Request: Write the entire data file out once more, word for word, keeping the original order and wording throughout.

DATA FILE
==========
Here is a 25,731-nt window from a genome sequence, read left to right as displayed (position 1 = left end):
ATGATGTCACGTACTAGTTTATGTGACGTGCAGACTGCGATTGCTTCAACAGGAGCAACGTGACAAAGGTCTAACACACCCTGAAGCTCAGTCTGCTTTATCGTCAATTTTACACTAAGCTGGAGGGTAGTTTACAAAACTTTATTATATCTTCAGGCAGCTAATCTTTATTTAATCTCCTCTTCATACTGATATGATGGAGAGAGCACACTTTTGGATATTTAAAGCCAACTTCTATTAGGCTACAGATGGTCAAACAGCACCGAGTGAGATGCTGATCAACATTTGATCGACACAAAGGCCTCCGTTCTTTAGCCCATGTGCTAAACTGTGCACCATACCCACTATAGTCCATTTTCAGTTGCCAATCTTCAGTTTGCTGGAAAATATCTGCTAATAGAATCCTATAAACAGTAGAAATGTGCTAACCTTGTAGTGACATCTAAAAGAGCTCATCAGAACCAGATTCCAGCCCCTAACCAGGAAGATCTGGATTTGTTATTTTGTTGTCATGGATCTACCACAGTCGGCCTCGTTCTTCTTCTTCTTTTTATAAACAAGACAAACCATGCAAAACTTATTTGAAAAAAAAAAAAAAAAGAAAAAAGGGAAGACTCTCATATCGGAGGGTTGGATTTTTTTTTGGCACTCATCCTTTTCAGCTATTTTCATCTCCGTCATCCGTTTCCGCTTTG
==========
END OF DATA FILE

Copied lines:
Here is a 25,731-nt window from a genome sequence, read left to right as displayed (position 1 = left end):
ATGATGTCACGTACTAGTTTATGTGACGTGCAGACTGCGATTGCTTCAACAGGAGCAACGTGACAAAGGTCTAACACACCCTGAAGCTCAGTCTGCTTTATCGTCAATTTTACACTAAGCTGGAGGGTAGTTTACAAAACTTTATTATATCTTCAGGCAGCTAATCTTTATTTAATCTCCTCTTCATACTGATATGATGGAGAGAGCACACTTTTGGATATTTAAAGCCAACTTCTATTAGGCTACAGATGGTCAAACAGCACCGAGTGAGATGCTGATCAACATTTGATCGACACAAAGGCCTCCGTTCTTTAGCCCATGTGCTAAACTGTGCACCATACCCACTATAGTCCATTTTCAGTTGCCAATCTTCAGTTTGCTGGAAAATATCTGCTAATAGAATCCTATAAACAGTAGAAATGTGCTAACCTTGTAGTGACATCTAAAAGAGCTCATCAGAACCAGATTCCAGCCCCTAACCAGGAAGATCTGGATTTGTTATTTTGTTGTCATGGATCTACCACAGTCGGCCTCGTTCTTCTTCTTCTTTTTATAAACAAGACAAACCATGCAAAACTTATTTGAAAAAAAAAAAAAAAAGAAAAAAGGGAAGACTCTCATATCGGAGGGTTGGATTTTTTTTTGGCACTCATCCTTTTCAGCTATTTTCATCTCCGTCATCCGTTTCCGCTTTG